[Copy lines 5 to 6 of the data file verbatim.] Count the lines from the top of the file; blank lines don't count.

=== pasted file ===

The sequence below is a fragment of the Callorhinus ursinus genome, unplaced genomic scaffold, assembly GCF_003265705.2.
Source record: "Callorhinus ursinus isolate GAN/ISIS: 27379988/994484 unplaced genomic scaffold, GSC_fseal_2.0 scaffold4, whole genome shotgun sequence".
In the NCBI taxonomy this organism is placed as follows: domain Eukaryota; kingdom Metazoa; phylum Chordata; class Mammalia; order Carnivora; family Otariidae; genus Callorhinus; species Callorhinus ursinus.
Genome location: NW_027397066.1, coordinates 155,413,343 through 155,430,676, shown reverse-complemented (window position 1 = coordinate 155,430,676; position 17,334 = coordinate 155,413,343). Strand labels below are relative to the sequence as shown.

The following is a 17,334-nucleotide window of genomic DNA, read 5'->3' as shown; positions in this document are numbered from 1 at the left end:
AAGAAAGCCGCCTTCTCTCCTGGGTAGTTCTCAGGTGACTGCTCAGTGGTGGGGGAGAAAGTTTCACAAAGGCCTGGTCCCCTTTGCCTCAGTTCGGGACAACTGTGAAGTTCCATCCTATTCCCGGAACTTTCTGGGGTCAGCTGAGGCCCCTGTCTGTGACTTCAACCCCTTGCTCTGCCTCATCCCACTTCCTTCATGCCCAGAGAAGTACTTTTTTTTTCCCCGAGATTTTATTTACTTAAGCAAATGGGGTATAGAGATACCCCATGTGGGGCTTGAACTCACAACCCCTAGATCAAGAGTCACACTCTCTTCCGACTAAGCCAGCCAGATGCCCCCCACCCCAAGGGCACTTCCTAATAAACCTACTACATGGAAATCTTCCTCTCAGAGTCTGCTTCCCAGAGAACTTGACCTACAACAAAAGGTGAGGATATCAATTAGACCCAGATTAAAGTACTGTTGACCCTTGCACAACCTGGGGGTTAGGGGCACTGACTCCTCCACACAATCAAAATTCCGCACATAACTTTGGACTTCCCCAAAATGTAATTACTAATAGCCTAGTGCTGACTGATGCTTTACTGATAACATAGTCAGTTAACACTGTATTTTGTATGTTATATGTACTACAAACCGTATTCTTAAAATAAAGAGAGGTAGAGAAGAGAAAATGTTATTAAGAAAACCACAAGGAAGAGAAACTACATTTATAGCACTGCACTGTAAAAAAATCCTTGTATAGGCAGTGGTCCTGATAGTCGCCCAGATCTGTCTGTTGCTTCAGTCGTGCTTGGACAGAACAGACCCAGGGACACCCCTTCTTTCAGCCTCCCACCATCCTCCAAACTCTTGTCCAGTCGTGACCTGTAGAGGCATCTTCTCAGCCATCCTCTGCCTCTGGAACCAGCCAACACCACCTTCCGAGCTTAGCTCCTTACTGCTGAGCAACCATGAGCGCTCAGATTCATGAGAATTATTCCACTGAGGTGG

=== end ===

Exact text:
The following is a 17,334-nucleotide window of genomic DNA, read 5'->3' as shown; positions in this document are numbered from 1 at the left end:
AAGAAAGCCGCCTTCTCTCCTGGGTAGTTCTCAGGTGACTGCTCAGTGGTGGGGGAGAAAGTTTCACAAAGGCCTGGTCCCCTTTGCCTCAGTTCGGGACAACTGTGAAGTTCCATCCTATTCCCGGAACTTTCTGGGGTCAGCTGAGGCCCCTGTCTGTGACTTCAACCCCTTGCTCTGCCTCATCCCACTTCCTTCATGCCCAGAGAAGTACTTTTTTTTTCCCCGAGATTTTATTTACTTAAGCAAATGGGGTATAGAGATACCCCATGTGGGGCTTGAACTCACAACCCCTAGATCAAGAGTCACACTCTCTTCCGACTAAGCCAGCCAGATGCCCCCCACCCCAAGGGCACTTCCTAATAAACCTACTACATGGAAATCTTCCTCTCAGAGTCTGCTTCCCAGAGAACTTGACCTACAACAAAAGGTGAGGATATCAATTAGACCCAGATTAAAGTACTGTTGACCCTTGCACAACCTGGGGGTTAGGGGCACTGACTCCTCCACACAATCAAAATTCCGCACATAACTTTGGACTTCCCCAAAATGTAATTACTAATAGCCTAGTGCTGACTGATGCTTTACTGATAACATAGTCAGTTAACACTGTATTTTGTATGTTATATGTACTACAAACCGTATTCTTAAAATAAAGAGAGGTAGAGAAGAGAAAATGTTATTAAGAAAACCACAAGGAAGAGAAACTACATTTATAGCACTGCACTGTAAAAAAATCCTTGTATAGGCAGTGGTCCTGATAGTCGCCCAGATCTGTCTGTTGCTTCAGTCGTGCTTGGACAGAACAGACCCAGGGACACCCCTTCTTTCAGCCTCCCACCATCCTCCAAACTCTTGTCCAGTCGTGACCTGTAGAGGCATCTTCTCAGCCATCCTCTGCCTCTGGAACCAGCCAACACCACCTTCCGAGCTTAGCTCCTTACTGCTGAGCAACCATGAGCGCTCAGATTCATGAGAATTATTCCACTGAGGTGG